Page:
GDC 2009: EA Play head explains indie advantage

Executive by day, bedroom coder by night, Rod Humble takes time out from his double life to deliver an Independent Games Summit keynote.

SAN FRANCISCO--At first glance, the keynote speaker at Tuesday's Independent Games Summit lineup doesn't fit in. Considering that the biggest names in the indie-focused miniconference tend to be names such as 2D Boy, Metanet, and Stardock--responsible for World of Goo, N+, and Galactic Civilizations II, respectively--starting the day with Electronic Arts' executive vice president in charge of the megapublisher's Sims brand and Hasbro games was unexpected.

EA Play head Rod Humble

However, the choice makes more sense when considering that the EA Play head is Rod Humble, a former indie developer who spends his spare time plugging away on experimental indie projects such as The Marriage. Having seen the industry from both sides of the indie/corporate fence, Humble gave advice to struggling and aspiring developers in a half-hour presentation spiked with wit.

Acknowledging straight away that "I do represent the face of the great Satan," Humble established his credibility on games running the spectrum of genre and quality, from The Humans on the PC to the Sega CD furry fighter Brutal and The Sims 3. He also touched on his indie games such as The Marriage, Stars Over Half Moon Bay, and his upcoming project, Perfect Distance, which he described as "My Ishtar."

Humble drew upon his wealth of experience to offer some advice, starting with something that he acknowledged was pretty simple and self-evident. "Just go out there and do it," he said, telling the audience to make the game they want to make however they want to make it, keeping what works and tossing the rest.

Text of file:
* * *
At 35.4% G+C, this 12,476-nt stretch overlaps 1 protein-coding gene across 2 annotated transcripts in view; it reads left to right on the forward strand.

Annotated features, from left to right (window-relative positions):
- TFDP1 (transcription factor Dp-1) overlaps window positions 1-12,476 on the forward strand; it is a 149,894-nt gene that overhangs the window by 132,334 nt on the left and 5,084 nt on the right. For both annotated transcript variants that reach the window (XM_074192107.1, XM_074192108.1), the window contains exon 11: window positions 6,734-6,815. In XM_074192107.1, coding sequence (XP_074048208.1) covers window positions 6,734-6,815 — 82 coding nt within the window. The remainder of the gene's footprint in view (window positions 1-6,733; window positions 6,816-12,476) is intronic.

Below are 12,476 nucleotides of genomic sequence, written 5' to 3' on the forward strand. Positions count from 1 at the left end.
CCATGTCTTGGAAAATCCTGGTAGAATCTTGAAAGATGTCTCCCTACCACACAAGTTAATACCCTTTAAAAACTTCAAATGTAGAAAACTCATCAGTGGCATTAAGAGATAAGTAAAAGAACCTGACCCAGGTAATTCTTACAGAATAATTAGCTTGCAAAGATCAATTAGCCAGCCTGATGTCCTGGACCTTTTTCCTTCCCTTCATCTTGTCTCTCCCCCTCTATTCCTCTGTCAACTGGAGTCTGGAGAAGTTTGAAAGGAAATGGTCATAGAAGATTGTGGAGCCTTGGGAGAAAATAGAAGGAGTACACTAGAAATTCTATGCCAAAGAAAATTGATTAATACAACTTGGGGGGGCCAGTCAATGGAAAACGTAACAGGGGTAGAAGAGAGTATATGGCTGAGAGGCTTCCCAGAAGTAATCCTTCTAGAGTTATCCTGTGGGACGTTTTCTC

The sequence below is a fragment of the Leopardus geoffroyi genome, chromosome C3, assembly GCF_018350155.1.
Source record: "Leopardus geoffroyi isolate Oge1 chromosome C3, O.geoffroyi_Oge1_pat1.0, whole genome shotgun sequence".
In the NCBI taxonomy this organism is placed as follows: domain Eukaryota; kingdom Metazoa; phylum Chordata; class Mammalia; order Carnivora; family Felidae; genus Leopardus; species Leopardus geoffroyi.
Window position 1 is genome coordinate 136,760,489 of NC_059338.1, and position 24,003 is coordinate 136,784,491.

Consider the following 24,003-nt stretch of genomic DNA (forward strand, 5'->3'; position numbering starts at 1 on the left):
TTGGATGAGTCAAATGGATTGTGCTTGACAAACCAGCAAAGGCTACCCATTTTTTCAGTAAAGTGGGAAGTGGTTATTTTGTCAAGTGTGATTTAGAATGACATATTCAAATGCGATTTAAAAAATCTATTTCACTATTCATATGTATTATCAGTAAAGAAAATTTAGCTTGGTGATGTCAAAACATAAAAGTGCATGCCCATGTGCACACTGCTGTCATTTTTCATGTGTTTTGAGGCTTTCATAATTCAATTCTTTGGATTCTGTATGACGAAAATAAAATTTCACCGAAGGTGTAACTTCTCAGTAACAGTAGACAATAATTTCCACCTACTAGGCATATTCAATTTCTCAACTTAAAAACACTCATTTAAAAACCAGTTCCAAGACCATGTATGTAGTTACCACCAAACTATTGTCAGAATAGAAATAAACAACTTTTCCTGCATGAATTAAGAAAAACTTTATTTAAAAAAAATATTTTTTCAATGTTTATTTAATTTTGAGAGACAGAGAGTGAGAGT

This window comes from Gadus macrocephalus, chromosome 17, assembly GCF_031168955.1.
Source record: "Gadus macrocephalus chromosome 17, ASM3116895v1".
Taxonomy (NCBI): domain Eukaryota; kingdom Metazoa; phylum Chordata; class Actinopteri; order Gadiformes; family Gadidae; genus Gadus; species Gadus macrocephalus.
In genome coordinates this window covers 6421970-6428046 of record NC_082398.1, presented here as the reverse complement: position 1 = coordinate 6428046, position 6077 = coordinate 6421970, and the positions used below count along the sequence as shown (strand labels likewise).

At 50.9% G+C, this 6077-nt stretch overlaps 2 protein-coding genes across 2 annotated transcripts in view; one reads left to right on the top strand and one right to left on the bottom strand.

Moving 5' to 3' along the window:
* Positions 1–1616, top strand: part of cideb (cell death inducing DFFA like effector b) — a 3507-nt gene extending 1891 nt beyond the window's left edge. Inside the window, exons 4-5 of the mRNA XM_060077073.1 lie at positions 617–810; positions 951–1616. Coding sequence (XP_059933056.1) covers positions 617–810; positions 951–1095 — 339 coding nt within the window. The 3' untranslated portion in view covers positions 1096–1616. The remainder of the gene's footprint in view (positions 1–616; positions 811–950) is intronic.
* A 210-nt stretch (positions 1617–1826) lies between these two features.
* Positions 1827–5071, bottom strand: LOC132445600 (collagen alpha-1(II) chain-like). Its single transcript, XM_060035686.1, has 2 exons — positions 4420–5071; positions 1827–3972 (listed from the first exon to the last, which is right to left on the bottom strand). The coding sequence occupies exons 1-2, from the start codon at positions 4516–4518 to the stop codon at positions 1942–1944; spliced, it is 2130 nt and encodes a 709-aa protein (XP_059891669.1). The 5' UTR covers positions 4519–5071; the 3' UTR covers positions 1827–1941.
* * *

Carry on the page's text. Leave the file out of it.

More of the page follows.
The Sims 3 is the sort of game Humble makes for EA.

He emphasized that developers need to be making their games for the right reason: out of a love of games. Other acceptable motivations for Humble include making the world a better place by bringing joy, and doing it for the glory, which he acknowledged might be controversial.

"It's OK to want to see your name in lights and say I achieved something," Humble said, although he cautioned that you shouldn't expect recognition.

Finally, Humble said that getting into game development because it's literally your only marketable skill is another valid motivator. But above all else, "Don't do it for the money. If you want to blow $50,000, this is a fantastic way to do it." Humble points to his own upstart studio, the unfortunately titled Harmless Games, as an endeavor that ate up his life savings and left him broke.

For those who actually want money, Humble suggests a life of crime, given that most criminals are stunningly dumb, or buying some blue-chip stocks (he suggests Electronic Arts) and waiting for the economy to rebound. But, he cautions, money will never write an e-mail thanking a developer for making a great game.

Humble told the crowd that indie developers could benefit from concerning themselves a bit more with business matters because the lack of financial pressures and debt leaves developers with more stress-free development time. Things they shouldn't worry about so much include getting into legal fights with publishers, fretting over message-board posts, and making chart-topping games. Developers also spend too much time worrying that the publishers are out to get them.

"Believe it or not, your publisher doesn't hate you," Humble told the crowd. "They look at you like a commodity and a way to turn $100,000 into $1 million."

The Marriage is the sort of game Humble makes for himself.

Humble said that developers should be much more concerned with "grown-up metrics," such as creating accurate sales forecasts for games and keeping their research-and-development spending less than 30 percent of the project's total budget. And even though it gets mentioned time and again at conferences like these, Humble emphasized sticking to the game's development schedule, even if it means cutting features.